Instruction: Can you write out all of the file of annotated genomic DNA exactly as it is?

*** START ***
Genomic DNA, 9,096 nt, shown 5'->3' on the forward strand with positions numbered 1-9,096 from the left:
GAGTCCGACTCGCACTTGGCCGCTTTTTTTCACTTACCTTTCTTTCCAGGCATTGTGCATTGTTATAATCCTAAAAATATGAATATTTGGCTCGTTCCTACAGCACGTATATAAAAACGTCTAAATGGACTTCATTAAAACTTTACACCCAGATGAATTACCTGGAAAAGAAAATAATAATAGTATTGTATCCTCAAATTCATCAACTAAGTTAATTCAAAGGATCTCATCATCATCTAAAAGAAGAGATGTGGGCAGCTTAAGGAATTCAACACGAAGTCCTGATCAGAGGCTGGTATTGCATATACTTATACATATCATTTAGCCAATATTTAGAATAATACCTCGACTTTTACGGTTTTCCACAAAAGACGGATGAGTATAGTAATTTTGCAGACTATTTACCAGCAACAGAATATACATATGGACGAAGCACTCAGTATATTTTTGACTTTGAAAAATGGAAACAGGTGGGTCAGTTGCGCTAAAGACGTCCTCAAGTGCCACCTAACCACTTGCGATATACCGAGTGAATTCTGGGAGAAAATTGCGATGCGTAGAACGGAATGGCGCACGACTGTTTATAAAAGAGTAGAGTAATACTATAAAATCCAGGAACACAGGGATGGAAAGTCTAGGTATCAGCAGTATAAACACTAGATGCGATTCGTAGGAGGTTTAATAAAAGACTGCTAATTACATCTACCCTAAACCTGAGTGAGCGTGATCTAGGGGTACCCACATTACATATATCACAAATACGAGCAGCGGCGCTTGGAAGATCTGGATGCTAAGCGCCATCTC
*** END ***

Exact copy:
Genomic DNA, 9,096 nt, shown 5'->3' on the forward strand with positions numbered 1-9,096 from the left:
GAGTCCGACTCGCACTTGGCCGCTTTTTTTCACTTACCTTTCTTTCCAGGCATTGTGCATTGTTATAATCCTAAAAATATGAATATTTGGCTCGTTCCTACAGCACGTATATAAAAACGTCTAAATGGACTTCATTAAAACTTTACACCCAGATGAATTACCTGGAAAAGAAAATAATAATAGTATTGTATCCTCAAATTCATCAACTAAGTTAATTCAAAGGATCTCATCATCATCTAAAAGAAGAGATGTGGGCAGCTTAAGGAATTCAACACGAAGTCCTGATCAGAGGCTGGTATTGCATATACTTATACATATCATTTAGCCAATATTTAGAATAATACCTCGACTTTTACGGTTTTCCACAAAAGACGGATGAGTATAGTAATTTTGCAGACTATTTACCAGCAACAGAATATACATATGGACGAAGCACTCAGTATATTTTTGACTTTGAAAAATGGAAACAGGTGGGTCAGTTGCGCTAAAGACGTCCTCAAGTGCCACCTAACCACTTGCGATATACCGAGTGAATTCTGGGAGAAAATTGCGATGCGTAGAACGGAATGGCGCACGACTGTTTATAAAAGAGTAGAGTAATACTATAAAATCCAGGAACACAGGGATGGAAAGTCTAGGTATCAGCAGTATAAACACTAGATGCGATTCGTAGGAGGTTTAATAAAAGACTGCTAATTACATCTACCCTAAACCTGAGTGAGCGTGATCTAGGGGTACCCACATTACATATATCACAAATACGAGCAGCGGCGCTTGGAAGATCTGGATGCTAAGCGCCATCTC